DeAndrea Gist Benjamin, ’97 law, was confirmed earlier this year to the United States Court of Appeals for the Fourth Circuit.
The Columbia native, who is married to former Columbia mayor and fellow USC alumnus Steve Benjamin, has served for the past decade on South Carolina’s Fifth Judicial Circuit, a state trial court of general jurisdiction.
She has also been active in the community, serving on the S.C. Bar Board of Governors and Young Lawyers Division as well as the Children’s Law Committee and the Sexual Trauma Services Board.
Benjamin becomes only the second woman of color to serve on the Fourth Circuit. Benjamin sat down with USC Today to talk about life choices and how her experiences in law school guided her career.
You grew up in Columbia and decided to go to Winthrop University, did you have a different career path in mind?
Part of the reason why I did not go to USC for undergrad is because I grew up in Columbia. While at Winthrop, I majored in psychology, and I would come home during the summers and work. One summer, I did an internship with then-Attorney General Travis Medlock. I was working on asbestos cases with Henry White, who is now in the general counsel's office at USC. One day I accompanied him to federal district court, and when I walked in, there was Judge Matthew J. Perry. He was larger than life and very impressive. After that, I decided ‘I want to be a judge.’ And so, of course, everyone said, well you must go to law school. In law school, I told my friends that I intended on being a judge one day.
So it was that internship that changed the path of your career?
That and my dad, who is a lawyer, also went to South Carolina for law school. In hindsight, I'm sure my dad had something to do with me getting the internship at the Attorney General's office to persuade me to consider law school.
You know kids, if you say, ‘I want you to do this,’ they will say, ‘No, I want to do something else.’ So, I guess it was his way of putting me in the appropriate place at the appropriate time.
Tell us a little bit about that experience in law school. What are some of the things that kind of stand out that maybe kind of helped you on this path to being a judge?
I would say the connection between the university and the community, While I was in law school, Judge Perry, Justice Ernest Finney, and other judges and lawyers would often participate in law school programs and activities. I try to do the same by inviting students to intern and extern in my chambers.
Any professors stand out?
My constitutional law professor was Professor Bill McAninch. His classes were tough —students called him ‘Mac the Knife.’ But his classes were always engaging and interesting and he challenged us. I signed up for several of his classes — criminal law and his advanced criminal law class. I also thought he was pretty cool. He drove a motorcycle to work most days.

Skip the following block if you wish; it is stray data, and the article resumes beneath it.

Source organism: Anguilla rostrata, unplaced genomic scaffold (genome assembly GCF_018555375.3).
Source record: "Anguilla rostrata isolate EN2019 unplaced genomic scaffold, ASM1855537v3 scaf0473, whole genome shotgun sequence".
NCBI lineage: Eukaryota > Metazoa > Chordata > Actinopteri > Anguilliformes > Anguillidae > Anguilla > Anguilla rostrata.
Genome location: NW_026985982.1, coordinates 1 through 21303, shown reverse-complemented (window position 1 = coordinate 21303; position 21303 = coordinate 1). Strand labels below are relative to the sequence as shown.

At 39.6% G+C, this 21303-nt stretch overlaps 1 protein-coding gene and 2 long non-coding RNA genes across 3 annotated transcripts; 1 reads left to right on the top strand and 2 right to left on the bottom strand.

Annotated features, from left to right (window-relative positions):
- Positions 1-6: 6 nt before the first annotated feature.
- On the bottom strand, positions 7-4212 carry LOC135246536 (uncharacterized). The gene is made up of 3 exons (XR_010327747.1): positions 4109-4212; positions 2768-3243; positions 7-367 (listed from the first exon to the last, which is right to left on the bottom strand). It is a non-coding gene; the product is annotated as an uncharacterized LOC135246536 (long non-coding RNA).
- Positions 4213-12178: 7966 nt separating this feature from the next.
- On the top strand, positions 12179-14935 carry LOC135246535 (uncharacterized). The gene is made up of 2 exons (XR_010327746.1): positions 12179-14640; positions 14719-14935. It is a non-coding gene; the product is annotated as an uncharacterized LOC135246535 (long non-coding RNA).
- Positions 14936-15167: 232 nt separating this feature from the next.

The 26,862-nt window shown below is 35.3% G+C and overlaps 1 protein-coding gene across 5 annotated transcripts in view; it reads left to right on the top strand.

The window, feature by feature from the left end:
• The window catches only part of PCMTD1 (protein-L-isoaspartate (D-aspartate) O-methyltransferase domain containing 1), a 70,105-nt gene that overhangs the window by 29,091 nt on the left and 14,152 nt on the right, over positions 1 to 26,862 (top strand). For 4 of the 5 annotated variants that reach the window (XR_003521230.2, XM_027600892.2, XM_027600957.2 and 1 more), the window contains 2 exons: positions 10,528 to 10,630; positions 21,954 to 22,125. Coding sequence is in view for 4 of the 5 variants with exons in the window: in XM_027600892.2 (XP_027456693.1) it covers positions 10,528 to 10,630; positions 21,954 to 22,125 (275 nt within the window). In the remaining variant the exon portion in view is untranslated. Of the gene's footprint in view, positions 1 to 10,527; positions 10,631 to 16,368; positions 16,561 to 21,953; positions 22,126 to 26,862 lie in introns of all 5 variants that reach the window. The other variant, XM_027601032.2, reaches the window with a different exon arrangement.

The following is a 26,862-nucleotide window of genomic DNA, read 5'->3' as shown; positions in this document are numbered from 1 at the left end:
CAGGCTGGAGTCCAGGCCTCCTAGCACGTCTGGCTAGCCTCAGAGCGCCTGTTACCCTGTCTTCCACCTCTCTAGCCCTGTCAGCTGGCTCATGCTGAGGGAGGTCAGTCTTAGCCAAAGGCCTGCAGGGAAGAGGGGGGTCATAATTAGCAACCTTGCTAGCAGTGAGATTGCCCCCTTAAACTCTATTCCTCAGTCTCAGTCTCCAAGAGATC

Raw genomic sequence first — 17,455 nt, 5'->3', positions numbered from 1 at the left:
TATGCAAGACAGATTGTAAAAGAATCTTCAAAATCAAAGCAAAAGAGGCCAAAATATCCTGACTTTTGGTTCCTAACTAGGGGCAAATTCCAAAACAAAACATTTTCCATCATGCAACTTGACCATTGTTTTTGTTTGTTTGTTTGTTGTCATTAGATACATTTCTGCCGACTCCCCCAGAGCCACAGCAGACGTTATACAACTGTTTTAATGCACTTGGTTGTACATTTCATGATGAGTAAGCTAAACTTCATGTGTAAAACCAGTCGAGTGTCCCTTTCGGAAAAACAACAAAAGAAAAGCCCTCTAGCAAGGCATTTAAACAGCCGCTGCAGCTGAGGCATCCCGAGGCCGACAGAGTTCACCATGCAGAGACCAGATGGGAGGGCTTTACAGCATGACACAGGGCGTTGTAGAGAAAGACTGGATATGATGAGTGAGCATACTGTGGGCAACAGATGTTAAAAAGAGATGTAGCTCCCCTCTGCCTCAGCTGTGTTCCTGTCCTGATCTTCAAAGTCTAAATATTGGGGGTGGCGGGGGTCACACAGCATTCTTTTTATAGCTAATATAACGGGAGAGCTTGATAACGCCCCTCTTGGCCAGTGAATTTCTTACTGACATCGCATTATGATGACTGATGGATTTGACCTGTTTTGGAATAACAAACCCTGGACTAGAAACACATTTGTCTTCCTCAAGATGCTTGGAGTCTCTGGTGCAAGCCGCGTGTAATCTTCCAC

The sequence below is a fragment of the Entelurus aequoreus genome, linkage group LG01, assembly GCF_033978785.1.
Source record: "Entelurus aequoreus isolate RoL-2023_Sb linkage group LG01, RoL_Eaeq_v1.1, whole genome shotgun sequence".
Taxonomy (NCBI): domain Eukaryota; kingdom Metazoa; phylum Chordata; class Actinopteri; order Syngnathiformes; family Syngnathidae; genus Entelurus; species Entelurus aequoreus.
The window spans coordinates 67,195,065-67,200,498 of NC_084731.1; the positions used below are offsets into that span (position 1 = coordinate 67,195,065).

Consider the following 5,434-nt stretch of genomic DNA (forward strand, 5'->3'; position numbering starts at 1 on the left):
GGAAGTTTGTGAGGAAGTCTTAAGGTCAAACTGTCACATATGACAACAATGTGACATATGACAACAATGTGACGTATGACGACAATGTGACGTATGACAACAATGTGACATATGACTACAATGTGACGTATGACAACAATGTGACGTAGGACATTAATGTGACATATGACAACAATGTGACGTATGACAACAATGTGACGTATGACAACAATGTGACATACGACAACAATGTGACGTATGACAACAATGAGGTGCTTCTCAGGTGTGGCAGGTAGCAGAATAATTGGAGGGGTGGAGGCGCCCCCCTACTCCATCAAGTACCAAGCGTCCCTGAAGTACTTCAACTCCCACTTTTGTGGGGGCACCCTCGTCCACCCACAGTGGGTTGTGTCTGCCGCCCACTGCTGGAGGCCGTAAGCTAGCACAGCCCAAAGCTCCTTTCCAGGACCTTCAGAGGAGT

And then I had Professor Jim Burkhard and his wife, Phyllis, who was in our career development office. They were very hands-on and personable. Once again, tough class, really tough class. It's good to be able to have a conversation outside of class. And that was the great thing about a smaller law school, you could have a one-on-one conversation with your professors in a social setting and seek advice.
Would you say either one of these were like a mentor or was it somebody else who might have been more of a mentor?
My mentor, who I met in law school was Judge Michelle Childs. She was a young lawyer when we met. She was a mentor then and is still a mentor. I like to say I have followed in her footsteps. When I graduated from law school, she encouraged me to become active in the South Carolina Bar Young Lawyers Division. She was the chair of Young Lawyers at the time — several years later, I became the chair of the division. She was a state circuit court judge and when she moved to federal court, I was elected the following year to the circuit court. I was assigned her chambers. She moved out. I moved in. She was appointed last year to the D.C. Circuit, and I will be on the Fourth Circuit. We will be colleagues.
You clerked for a groundbreaking Gamecock in Casey Manning — the first Black scholarship athlete at USC. What did you learn from Judge Manning and that experience?
Oh, wow, what am I still learning from Judge Manning! I clerked for him my first year out. I learned so much about the profession — how attorneys are supposed to work together, civility, and patience. And the interesting thing is when I was elected to the state circuit court, Judge Manning's office was right across from my office. I am his forever law clerk; he still tells me what to do.
Talk a bit about that civility piece of it. Why is that so important?
The great thing about going to law school at USC is the relationships you develop. There is a good chance that you will be on the opposite side from someone that you know, someone that you are friends with, maybe a roommate, maybe someone you dated. Sometimes that may confuse clients, but you can be a zealous advocate for your client and be polite to the other side. So we try to encourage that, especially with our younger lawyers. Sometimes they watch TV and they think that we're supposed to be enemies, but we're not.